A similar blindness is found in two recent books on the Ossetia war of August 2008. Cornell’s book does not include a chapter discussing the Ossetian point of view. Judging from the reviews, Asmus’ book also ignores the Ossetians. It too is full of stratospheric analysis in which the war was “really” between Moscow and the West and the Ossetians (and the Georgians too, come to think of it) were mere pawns moved around by the chess players in the sky. But, why don’t these books, which claim to be contributions to the discussion, discuss the Ossetians? After all the real casus belli, for 90 years now, is the desire of the Ossetians not to be part of Georgia. They fought Georgians at the end of the Russian Empire, at the end of the Soviet Union and they did so again in August 2008. They stopped the Georgians in the streets of Tskhinvali and then welcomed the Russian troops as liberators. There is no anti-Russia liberation war in Ossetia. That, in itself, ought to be an important indication of reality.

Any serious examination of the background to the war must start in 1918 when the Democratic Republic of Georgia attempted to add South Ossetia by force; carry through with Stalin-Jughashvili’s decision to cut Ossetia in two and give the southern half to the Georgian SSR; mention Ossetian demands to retain the rights they had had in the Soviet system (as an “Autonomous Oblast”); refer to Tbilisi’s rejection of that; describe the Georgian attack in 1991. A perceptive account would reflect on the “hosts and guests theory” prevalent in Georgia in the late 1980s and what non-Kartevelians thought about it. There should be recognition of the truth that the Ossetians are actors, not marionettes and that they have shown, by plebiscites and by fighting, that they do not want to be part of Georgia.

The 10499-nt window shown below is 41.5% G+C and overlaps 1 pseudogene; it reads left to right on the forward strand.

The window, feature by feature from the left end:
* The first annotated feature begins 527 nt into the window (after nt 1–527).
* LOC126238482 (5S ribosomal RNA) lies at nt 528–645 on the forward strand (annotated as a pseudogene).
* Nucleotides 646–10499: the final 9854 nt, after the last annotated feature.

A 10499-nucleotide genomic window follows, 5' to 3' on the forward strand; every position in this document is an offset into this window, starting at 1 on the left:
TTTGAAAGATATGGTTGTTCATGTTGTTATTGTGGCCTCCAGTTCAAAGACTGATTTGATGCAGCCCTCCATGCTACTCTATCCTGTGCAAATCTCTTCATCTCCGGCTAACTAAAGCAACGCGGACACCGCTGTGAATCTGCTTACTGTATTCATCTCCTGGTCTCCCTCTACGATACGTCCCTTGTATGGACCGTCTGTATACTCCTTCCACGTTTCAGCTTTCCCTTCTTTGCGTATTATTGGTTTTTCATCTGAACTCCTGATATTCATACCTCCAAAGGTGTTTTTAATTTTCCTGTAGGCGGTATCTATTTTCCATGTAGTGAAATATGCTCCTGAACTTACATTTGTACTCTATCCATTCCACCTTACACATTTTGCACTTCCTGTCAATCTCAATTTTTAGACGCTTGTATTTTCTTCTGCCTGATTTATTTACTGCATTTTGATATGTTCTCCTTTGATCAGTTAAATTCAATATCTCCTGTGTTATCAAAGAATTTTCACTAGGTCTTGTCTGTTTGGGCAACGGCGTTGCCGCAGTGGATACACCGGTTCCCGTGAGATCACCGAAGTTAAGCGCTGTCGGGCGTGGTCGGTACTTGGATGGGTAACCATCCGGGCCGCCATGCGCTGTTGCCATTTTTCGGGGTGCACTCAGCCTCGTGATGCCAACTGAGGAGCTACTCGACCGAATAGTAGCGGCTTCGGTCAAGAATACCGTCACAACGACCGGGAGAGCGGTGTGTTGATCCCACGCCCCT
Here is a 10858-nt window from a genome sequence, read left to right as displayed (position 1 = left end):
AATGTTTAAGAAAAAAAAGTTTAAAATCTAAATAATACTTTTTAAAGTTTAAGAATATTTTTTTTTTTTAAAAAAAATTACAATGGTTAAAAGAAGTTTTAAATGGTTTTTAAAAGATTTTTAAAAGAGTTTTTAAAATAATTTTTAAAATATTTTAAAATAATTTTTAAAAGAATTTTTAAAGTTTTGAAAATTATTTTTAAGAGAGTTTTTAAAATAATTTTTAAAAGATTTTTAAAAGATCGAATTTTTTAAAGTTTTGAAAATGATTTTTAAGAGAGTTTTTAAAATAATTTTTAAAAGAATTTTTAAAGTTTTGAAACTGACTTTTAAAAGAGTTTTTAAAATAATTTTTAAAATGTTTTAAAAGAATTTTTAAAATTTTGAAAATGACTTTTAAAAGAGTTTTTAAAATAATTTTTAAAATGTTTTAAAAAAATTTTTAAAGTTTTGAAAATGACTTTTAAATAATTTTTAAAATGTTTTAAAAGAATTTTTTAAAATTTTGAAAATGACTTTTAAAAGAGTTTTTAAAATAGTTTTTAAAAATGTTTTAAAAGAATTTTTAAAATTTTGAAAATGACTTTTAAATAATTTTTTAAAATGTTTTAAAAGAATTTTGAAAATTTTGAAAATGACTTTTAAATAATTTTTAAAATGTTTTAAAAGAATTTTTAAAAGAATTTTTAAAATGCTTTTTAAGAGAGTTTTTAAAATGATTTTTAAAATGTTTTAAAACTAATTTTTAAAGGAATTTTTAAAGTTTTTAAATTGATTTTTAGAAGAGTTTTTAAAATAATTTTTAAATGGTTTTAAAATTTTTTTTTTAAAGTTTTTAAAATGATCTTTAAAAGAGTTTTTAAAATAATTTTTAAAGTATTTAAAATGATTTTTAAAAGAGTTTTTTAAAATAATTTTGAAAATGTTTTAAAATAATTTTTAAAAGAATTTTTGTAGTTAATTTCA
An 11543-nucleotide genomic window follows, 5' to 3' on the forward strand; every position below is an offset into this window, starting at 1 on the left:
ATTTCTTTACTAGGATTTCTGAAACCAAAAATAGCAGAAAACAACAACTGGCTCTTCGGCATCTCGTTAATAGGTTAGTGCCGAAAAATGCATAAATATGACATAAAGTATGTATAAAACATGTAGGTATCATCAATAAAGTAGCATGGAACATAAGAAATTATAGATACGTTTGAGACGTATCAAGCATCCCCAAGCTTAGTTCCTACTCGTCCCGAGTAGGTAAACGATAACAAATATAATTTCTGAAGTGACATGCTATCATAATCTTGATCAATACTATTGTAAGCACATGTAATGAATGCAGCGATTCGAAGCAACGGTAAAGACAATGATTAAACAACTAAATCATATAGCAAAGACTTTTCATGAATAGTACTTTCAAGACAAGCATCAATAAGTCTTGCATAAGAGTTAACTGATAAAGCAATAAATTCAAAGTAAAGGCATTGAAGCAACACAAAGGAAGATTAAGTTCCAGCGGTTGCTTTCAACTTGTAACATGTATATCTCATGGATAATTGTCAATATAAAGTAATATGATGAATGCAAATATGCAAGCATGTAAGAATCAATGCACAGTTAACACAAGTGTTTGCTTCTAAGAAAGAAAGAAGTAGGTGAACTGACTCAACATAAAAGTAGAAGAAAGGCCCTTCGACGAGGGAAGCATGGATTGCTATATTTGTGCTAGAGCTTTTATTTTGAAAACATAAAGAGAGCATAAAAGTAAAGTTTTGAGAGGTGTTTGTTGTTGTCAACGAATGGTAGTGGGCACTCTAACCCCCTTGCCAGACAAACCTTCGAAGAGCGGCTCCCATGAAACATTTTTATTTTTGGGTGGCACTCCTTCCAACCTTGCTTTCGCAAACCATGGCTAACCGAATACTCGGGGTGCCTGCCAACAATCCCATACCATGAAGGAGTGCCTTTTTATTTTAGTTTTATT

But, as soon as these actors are taken into account, the beautiful simplicity of stratospheric analysis becomes impossible to sustain. Rather than the machinations of omniscient chess players in the sky, we have their fumbling reactions to events they did not plan. But it is simply easier to maunder on about Carpathian barriers, bread-baskets, Russia’s sphere of influence and other high-falutin but vague phrases: how boring to study Ukrainian opinion polling or actually to talk to an Ossetian.

It’s nonsense; it’s an example of the logical fallacy of assuming your conclusions; after twenty years of this, it’s time to stop giving it house room. Ukrainians and Ossetians (and Georgians) have their interests: they’re not pawns in the East-West chess game and its sloppy, and silly, to write up everything at such a stratospheric level that nothing remains but initial assumptions fleshed out with claptrap. The Ukrainians have just shown that the “Orange Revolution” was based on false premises and a futile – and damaging – interference in Ukraine’s affairs by ignorant outsiders. The Georgians will soon show the same about the “wilting petals” of the “Rose Revolution” (the same Gallup poll shows support for the government there at only 21%).

And, as to Stratfor’s assertion that “Ukraine is the Russian Empire’s breadbasket”, in the latest figures available (2003/2004), Russia exported 35 times as much wheat as Ukraine did.